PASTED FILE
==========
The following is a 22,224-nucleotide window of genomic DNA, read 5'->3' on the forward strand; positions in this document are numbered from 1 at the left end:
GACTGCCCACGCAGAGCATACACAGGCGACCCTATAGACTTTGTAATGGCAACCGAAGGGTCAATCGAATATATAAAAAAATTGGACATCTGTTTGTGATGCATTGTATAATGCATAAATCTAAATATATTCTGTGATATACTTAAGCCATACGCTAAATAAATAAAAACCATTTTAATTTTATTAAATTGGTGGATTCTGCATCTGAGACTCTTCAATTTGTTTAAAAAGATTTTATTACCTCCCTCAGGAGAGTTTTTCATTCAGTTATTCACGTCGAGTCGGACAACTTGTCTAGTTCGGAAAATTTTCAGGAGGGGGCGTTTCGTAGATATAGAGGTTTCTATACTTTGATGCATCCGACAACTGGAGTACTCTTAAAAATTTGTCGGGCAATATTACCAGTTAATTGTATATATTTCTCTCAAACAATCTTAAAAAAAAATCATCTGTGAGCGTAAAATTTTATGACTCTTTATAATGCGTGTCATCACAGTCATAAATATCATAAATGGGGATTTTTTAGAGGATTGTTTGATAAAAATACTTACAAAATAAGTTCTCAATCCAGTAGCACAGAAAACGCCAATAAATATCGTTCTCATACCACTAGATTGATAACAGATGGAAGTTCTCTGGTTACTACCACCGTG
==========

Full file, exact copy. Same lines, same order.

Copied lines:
The following is a 22,224-nucleotide window of genomic DNA, read 5'->3' on the forward strand; positions in this document are numbered from 1 at the left end:
GACTGCCCACGCAGAGCATACACAGGCGACCCTATAGACTTTGTAATGGCAACCGAAGGGTCAATCGAATATATAAAAAAATTGGACATCTGTTTGTGATGCATTGTATAATGCATAAATCTAAATATATTCTGTGATATACTTAAGCCATACGCTAAATAAATAAAAACCATTTTAATTTTATTAAATTGGTGGATTCTGCATCTGAGACTCTTCAATTTGTTTAAAAAGATTTTATTACCTCCCTCAGGAGAGTTTTTCATTCAGTTATTCACGTCGAGTCGGACAACTTGTCTAGTTCGGAAAATTTTCAGGAGGGGGCGTTTCGTAGATATAGAGGTTTCTATACTTTGATGCATCCGACAACTGGAGTACTCTTAAAAATTTGTCGGGCAATATTACCAGTTAATTGTATATATTTCTCTCAAACAATCTTAAAAAAAAATCATCTGTGAGCGTAAAATTTTATGACTCTTTATAATGCGTGTCATCACAGTCATAAATATCATAAATGGGGATTTTTTAGAGGATTGTTTGATAAAAATACTTACAAAATAAGTTCTCAATCCAGTAGCACAGAAAACGCCAATAAATATCGTTCTCATACCACTAGATTGATAACAGATGGAAGTTCTCTGGTTACTACCACCGTG